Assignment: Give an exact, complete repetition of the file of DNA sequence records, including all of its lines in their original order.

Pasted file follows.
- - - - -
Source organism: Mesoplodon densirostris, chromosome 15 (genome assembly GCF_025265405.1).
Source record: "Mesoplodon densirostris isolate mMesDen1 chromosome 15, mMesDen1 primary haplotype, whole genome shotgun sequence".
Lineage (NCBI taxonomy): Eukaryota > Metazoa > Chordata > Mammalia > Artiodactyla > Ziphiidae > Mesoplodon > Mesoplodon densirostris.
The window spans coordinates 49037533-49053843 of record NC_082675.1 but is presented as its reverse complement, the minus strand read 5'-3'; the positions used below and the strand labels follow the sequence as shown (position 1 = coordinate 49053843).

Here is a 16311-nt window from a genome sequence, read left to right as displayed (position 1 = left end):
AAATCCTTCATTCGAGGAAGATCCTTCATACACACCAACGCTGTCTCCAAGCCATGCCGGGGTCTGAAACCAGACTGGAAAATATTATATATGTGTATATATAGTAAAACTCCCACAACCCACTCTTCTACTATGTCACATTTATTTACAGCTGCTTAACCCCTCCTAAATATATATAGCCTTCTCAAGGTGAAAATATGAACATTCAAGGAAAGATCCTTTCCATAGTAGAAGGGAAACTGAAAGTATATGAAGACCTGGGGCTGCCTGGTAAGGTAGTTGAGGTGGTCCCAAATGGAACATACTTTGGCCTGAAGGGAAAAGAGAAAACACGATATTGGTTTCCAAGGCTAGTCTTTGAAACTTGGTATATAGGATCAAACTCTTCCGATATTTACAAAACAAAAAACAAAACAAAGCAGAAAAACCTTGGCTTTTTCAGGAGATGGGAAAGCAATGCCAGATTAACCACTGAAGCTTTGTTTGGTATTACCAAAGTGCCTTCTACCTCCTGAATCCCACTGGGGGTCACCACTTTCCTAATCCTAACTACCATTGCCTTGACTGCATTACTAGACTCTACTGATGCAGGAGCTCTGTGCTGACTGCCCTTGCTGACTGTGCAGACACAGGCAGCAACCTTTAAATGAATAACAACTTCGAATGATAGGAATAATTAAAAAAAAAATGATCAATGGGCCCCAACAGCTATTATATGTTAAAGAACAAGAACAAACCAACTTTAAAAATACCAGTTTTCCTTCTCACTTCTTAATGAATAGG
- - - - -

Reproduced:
Source organism: Mesoplodon densirostris, chromosome 15 (genome assembly GCF_025265405.1).
Source record: "Mesoplodon densirostris isolate mMesDen1 chromosome 15, mMesDen1 primary haplotype, whole genome shotgun sequence".
Lineage (NCBI taxonomy): Eukaryota > Metazoa > Chordata > Mammalia > Artiodactyla > Ziphiidae > Mesoplodon > Mesoplodon densirostris.
The window spans coordinates 49037533-49053843 of record NC_082675.1 but is presented as its reverse complement, the minus strand read 5'-3'; the positions used below and the strand labels follow the sequence as shown (position 1 = coordinate 49053843).

Here is a 16311-nt window from a genome sequence, read left to right as displayed (position 1 = left end):
AAATCCTTCATTCGAGGAAGATCCTTCATACACACCAACGCTGTCTCCAAGCCATGCCGGGGTCTGAAACCAGACTGGAAAATATTATATATGTGTATATATAGTAAAACTCCCACAACCCACTCTTCTACTATGTCACATTTATTTACAGCTGCTTAACCCCTCCTAAATATATATAGCCTTCTCAAGGTGAAAATATGAACATTCAAGGAAAGATCCTTTCCATAGTAGAAGGGAAACTGAAAGTATATGAAGACCTGGGGCTGCCTGGTAAGGTAGTTGAGGTGGTCCCAAATGGAACATACTTTGGCCTGAAGGGAAAAGAGAAAACACGATATTGGTTTCCAAGGCTAGTCTTTGAAACTTGGTATATAGGATCAAACTCTTCCGATATTTACAAAACAAAAAACAAAACAAAGCAGAAAAACCTTGGCTTTTTCAGGAGATGGGAAAGCAATGCCAGATTAACCACTGAAGCTTTGTTTGGTATTACCAAAGTGCCTTCTACCTCCTGAATCCCACTGGGGGTCACCACTTTCCTAATCCTAACTACCATTGCCTTGACTGCATTACTAGACTCTACTGATGCAGGAGCTCTGTGCTGACTGCCCTTGCTGACTGTGCAGACACAGGCAGCAACCTTTAAATGAATAACAACTTCGAATGATAGGAATAATTAAAAAAAAAATGATCAATGGGCCCCAACAGCTATTATATGTTAAAGAACAAGAACAAACCAACTTTAAAAATACCAGTTTTCCTTCTCACTTCTTAATGAATAGG